The mounted canteens were manufactured from new materials or, in some cases, were adapted from M1910 dismounted canteen carriers. Although officially fielded for use by cavalry troops, they were popular with airborne infantry as well.

Cover, Canteen, USMC

The United States Marine Corps (USMC) adopted their own USMC canteen case/carrier, a design very similar to the U.S. Army M1910 dismounted canteen, but with USMC specific changes. See the linked page for details.

M1956 Canteen Cover

Back of M1956 carrier showing ALICE clips and markings
Back of M1956 carrier showing ALICE clips and markings.

The M-1956 Load-Carrying Equipment (LCE), also known as the Individual Load-Carrying Equipment (ILCE), was the first redesign of the individual soldier's equipment since WW II. For many items, it was the only major change since 1910. LCE included the M1956 Canteen Cover, a design that was not fundamentally different from the earlier models since the aluminum canteens and stainless steel canteens of WW II remained in use. Changes from the M1910 dismounted canteen cover included:

  • Replacement of the M1910 wire hook with two "ALICE keeper" sliding attachments, named for later use with ALICE load carrying system. A webbing patch held the keepers to the cover.
  • Metal snaps with a smooth black finish replaced lift-the-dot fasteners as flap closures

Like its predecessors, the M1956 LCE canteen case was constructed of heavy cotton canvas with cloth-taped edges and a synthetic wool felt lining for insulation. It was slightly oversized to accommodate both a canteen and the nested metal canteen cup.

In 1961, the M1956 Canteen Cover felt lining was replaced with a synthetic fur. In 1967, the final version of the M1956 canteen cover had nylon-trimmed edges. When the metal canteens were replaced by the military one quart plastic canteen in 1962, the M-1956 cover continued in use until it was ultimately replaced by the nylon canteen cover.

The full nomenclature of the M1956 Canteen Cover is Cover, Water, Canteen, M-1956 (or Cover, Water Canteen) identified with FSN 8465-577-4926.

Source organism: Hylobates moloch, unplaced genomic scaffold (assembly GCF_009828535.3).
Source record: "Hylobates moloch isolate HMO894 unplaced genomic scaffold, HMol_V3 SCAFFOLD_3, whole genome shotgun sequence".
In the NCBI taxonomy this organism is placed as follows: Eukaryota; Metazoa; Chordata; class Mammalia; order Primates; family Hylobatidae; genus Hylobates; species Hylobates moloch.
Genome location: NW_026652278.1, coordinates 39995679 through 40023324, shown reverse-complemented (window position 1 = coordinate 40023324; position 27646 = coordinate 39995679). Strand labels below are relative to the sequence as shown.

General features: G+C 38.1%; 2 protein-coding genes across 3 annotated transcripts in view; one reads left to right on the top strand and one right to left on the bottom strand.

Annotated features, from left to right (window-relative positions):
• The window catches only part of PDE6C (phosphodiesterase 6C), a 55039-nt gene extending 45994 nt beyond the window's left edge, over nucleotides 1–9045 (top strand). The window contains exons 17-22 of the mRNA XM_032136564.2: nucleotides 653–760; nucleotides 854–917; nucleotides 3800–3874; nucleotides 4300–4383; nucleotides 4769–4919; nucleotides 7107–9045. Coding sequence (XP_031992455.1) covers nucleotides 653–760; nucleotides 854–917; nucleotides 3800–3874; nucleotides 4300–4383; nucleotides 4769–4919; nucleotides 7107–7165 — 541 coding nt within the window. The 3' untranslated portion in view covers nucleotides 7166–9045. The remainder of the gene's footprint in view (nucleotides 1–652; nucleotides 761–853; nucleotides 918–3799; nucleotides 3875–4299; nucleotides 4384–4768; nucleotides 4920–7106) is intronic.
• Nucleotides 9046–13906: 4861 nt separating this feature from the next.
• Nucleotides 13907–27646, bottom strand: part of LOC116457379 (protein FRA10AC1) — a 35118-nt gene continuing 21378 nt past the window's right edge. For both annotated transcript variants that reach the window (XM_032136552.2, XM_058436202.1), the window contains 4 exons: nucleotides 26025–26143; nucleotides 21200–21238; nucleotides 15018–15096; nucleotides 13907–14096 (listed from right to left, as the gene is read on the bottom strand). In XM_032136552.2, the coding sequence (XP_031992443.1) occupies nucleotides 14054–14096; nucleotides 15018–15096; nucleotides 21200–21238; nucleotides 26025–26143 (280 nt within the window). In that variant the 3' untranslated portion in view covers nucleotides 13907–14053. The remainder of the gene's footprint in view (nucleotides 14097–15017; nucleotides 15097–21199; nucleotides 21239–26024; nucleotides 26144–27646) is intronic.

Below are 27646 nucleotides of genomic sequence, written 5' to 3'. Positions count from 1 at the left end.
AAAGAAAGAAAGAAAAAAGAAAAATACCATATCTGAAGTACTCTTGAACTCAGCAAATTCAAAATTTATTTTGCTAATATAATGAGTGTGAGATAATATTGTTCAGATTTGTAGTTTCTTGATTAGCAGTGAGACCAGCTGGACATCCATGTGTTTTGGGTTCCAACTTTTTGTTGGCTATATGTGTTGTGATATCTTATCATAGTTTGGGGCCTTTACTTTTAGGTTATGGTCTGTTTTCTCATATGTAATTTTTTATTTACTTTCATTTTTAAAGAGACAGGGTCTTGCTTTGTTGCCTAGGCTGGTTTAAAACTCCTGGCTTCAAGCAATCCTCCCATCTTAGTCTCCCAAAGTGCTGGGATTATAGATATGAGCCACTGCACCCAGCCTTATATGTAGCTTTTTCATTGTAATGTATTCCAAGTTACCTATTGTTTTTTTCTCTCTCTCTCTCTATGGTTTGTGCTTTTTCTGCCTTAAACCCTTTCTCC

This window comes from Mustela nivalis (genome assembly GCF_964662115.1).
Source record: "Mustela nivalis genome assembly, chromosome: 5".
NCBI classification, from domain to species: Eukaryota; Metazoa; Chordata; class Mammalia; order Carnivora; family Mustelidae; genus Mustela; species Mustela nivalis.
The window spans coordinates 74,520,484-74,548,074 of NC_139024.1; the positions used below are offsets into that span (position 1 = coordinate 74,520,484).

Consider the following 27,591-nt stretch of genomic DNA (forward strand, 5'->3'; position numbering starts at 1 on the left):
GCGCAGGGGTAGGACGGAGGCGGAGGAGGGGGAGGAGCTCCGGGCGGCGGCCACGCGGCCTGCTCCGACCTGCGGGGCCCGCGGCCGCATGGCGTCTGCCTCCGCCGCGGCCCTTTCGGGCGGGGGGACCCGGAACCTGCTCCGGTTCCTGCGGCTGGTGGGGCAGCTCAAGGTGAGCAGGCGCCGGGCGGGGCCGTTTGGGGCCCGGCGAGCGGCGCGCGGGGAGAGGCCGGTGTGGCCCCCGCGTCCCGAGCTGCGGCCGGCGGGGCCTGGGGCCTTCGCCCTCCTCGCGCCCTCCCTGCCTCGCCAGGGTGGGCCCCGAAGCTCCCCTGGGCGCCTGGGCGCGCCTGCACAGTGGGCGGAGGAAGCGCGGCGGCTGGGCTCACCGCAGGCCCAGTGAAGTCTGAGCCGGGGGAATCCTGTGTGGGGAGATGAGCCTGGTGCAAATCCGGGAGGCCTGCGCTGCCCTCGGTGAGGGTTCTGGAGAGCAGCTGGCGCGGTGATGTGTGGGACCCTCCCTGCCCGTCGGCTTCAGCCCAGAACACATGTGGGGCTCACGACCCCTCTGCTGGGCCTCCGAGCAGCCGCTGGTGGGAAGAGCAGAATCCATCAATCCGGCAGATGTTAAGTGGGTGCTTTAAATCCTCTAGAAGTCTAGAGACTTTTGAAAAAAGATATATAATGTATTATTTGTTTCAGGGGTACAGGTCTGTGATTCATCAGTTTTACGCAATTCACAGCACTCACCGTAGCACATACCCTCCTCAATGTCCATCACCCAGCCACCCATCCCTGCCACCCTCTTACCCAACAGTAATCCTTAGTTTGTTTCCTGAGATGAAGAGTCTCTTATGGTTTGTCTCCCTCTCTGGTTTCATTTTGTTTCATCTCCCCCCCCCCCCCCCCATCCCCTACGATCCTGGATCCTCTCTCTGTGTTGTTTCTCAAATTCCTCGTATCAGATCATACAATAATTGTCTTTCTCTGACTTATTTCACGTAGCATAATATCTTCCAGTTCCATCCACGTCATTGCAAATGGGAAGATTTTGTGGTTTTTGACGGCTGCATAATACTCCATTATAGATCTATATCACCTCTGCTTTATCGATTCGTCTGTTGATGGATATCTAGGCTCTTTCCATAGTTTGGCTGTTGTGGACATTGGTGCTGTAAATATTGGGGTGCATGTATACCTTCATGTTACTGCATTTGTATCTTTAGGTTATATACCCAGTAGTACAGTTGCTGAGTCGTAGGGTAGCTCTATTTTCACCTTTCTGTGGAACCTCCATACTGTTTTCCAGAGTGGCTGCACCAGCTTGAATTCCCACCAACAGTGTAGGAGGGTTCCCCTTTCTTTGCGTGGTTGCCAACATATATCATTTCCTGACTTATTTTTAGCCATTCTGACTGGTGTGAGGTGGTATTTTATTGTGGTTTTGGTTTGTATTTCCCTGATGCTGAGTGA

Canteen Carrier Markings

Most military canteens have markings on the canteen and on the cover. Through WWII, covers typically have "U.S." on the front in black plus year and manufacturer identification on the bottom, back, or under a flap. Marine Corps issue were marked with "USMC" or "U.S." By the 1950s, markings expanded and were more standardized, including nomenclature and stock number (eg, Covers, Canteen, Dismounted M1910 74-C-300) along with the manufacturer. Starting with the M1956 carrier, the full nomenclature, FSN, and other information (eg, Cover, Water, Canteen, M-1956 / FSN 8465-577-4926 / Contract No. / Date) were uniformly stenciled on the lower back, under the webbing patch. This practice was continued with the later nylon canteen carriers, adding more extensive information such as contract number, NSN and more.

It was very common for soldiers to mark their name or service number on equipment, to stencil unit information, or other identification.

Material on this page adapted from "Survey of U.S. Army Uniforms, Weapons and Accoutrements," by David Cole (November 2007 and updates), a classroom reference for the Army Museum System's Basic Curatorial Methods Training Courses, as well as other published sources.